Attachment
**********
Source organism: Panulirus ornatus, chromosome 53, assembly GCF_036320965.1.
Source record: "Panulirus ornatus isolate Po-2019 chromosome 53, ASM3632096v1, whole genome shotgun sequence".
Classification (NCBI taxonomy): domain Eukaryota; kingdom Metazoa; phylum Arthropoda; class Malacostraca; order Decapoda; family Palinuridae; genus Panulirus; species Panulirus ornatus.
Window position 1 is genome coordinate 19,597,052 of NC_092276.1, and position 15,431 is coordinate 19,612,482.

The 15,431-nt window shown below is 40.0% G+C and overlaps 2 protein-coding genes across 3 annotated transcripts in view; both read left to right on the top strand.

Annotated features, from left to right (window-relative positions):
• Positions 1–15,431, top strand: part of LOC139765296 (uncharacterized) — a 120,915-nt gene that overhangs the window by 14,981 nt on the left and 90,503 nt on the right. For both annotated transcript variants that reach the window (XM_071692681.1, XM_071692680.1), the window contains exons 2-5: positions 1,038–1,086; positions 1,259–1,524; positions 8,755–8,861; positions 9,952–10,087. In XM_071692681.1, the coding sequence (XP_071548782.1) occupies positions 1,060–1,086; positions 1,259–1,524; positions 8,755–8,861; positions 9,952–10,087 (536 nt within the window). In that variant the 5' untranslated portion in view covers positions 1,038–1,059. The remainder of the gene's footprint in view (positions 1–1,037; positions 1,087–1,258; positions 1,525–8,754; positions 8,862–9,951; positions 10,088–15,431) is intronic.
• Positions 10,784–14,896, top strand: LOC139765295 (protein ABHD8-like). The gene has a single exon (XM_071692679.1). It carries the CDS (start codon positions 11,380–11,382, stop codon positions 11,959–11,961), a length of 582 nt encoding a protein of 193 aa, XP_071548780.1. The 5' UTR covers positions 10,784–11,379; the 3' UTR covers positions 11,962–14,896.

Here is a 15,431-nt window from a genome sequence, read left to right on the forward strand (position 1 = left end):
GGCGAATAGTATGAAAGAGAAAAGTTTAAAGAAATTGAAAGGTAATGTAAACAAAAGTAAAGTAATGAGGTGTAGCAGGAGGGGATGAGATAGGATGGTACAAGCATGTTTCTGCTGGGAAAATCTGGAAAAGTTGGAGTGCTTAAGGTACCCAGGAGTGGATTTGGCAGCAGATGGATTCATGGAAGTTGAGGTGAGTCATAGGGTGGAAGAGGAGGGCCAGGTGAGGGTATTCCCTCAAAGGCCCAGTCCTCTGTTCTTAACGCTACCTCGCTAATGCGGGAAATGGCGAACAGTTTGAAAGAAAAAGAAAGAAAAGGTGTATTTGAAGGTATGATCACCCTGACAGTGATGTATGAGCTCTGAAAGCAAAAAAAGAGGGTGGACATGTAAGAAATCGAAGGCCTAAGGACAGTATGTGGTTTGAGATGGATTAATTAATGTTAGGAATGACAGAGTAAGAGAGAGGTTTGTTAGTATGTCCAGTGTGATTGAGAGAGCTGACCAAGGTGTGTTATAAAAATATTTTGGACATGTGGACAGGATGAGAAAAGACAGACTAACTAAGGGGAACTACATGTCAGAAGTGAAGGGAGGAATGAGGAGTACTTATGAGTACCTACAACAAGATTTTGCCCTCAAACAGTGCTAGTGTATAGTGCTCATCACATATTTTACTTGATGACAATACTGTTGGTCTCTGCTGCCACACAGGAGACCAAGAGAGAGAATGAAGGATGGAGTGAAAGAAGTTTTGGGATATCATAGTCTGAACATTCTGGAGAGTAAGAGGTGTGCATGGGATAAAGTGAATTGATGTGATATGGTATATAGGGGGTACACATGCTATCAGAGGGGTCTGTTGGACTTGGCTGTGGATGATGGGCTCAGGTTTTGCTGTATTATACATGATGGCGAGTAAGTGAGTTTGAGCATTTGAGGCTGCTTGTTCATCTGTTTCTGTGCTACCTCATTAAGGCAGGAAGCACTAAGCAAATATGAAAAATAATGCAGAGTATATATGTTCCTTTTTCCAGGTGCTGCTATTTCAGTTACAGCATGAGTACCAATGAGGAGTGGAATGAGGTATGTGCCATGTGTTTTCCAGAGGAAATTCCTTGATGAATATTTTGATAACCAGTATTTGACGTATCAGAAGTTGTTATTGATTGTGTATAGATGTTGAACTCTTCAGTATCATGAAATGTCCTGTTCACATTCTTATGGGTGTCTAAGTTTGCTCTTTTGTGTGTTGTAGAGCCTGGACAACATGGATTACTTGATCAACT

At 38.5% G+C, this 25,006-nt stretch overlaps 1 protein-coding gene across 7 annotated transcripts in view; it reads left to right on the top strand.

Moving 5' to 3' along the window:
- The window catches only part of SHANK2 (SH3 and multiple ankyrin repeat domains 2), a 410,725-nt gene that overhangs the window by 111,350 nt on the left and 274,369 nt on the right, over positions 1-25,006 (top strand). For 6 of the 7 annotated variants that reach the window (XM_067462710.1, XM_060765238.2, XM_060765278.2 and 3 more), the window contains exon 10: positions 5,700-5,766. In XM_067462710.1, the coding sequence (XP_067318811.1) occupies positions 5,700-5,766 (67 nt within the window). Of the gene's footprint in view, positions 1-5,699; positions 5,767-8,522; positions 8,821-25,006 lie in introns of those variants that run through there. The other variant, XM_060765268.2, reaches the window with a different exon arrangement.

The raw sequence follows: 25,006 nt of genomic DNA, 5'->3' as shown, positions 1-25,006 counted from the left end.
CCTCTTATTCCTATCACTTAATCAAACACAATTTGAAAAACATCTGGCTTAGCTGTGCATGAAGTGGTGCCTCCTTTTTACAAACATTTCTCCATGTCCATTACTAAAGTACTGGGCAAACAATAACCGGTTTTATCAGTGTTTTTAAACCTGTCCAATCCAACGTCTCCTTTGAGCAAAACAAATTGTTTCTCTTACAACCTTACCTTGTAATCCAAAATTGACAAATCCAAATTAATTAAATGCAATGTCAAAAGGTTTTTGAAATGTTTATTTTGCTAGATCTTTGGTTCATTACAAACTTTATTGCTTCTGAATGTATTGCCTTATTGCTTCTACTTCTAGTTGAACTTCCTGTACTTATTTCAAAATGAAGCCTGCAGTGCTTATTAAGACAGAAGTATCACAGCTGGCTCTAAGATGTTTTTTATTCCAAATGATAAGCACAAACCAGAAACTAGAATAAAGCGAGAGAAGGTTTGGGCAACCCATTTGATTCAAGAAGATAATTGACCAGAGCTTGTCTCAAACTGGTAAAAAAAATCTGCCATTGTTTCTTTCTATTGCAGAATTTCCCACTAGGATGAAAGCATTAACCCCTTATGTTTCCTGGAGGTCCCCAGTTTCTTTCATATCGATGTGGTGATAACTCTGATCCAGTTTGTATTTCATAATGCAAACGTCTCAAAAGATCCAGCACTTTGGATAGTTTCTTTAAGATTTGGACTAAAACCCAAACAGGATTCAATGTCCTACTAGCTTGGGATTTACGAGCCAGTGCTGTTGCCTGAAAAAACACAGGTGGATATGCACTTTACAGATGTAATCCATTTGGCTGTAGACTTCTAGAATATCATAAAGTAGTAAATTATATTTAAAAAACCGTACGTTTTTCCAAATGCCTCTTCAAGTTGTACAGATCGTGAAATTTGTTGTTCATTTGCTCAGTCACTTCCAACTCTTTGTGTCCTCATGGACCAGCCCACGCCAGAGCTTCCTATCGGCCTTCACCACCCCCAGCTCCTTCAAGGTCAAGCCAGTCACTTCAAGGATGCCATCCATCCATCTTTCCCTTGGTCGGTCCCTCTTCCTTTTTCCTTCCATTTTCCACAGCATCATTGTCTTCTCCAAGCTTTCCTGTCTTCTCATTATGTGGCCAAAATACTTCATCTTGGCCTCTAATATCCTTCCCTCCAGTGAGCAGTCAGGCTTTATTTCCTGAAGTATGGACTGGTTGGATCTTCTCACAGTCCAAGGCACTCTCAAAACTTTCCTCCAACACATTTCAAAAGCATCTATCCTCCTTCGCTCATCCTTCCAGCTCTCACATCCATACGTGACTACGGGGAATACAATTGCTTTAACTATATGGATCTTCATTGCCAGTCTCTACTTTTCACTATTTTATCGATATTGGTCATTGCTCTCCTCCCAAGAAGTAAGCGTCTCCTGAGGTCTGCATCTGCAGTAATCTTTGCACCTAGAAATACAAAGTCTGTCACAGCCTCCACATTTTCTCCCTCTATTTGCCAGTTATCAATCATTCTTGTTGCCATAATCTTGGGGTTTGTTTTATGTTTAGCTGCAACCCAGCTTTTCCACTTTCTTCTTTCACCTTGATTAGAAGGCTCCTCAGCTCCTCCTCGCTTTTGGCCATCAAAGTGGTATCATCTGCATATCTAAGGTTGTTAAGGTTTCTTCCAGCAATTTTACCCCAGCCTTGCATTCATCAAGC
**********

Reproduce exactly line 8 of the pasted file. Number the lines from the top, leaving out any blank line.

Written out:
• Positions 10,784–14,896, top strand: LOC139765295 (protein ABHD8-like). The gene has a single exon (XM_071692679.1). It carries the CDS (start codon positions 11,380–11,382, stop codon positions 11,959–11,961), a length of 582 nt encoding a protein of 193 aa, XP_071548780.1. The 5' UTR covers positions 10,784–11,379; the 3' UTR covers positions 11,962–14,896.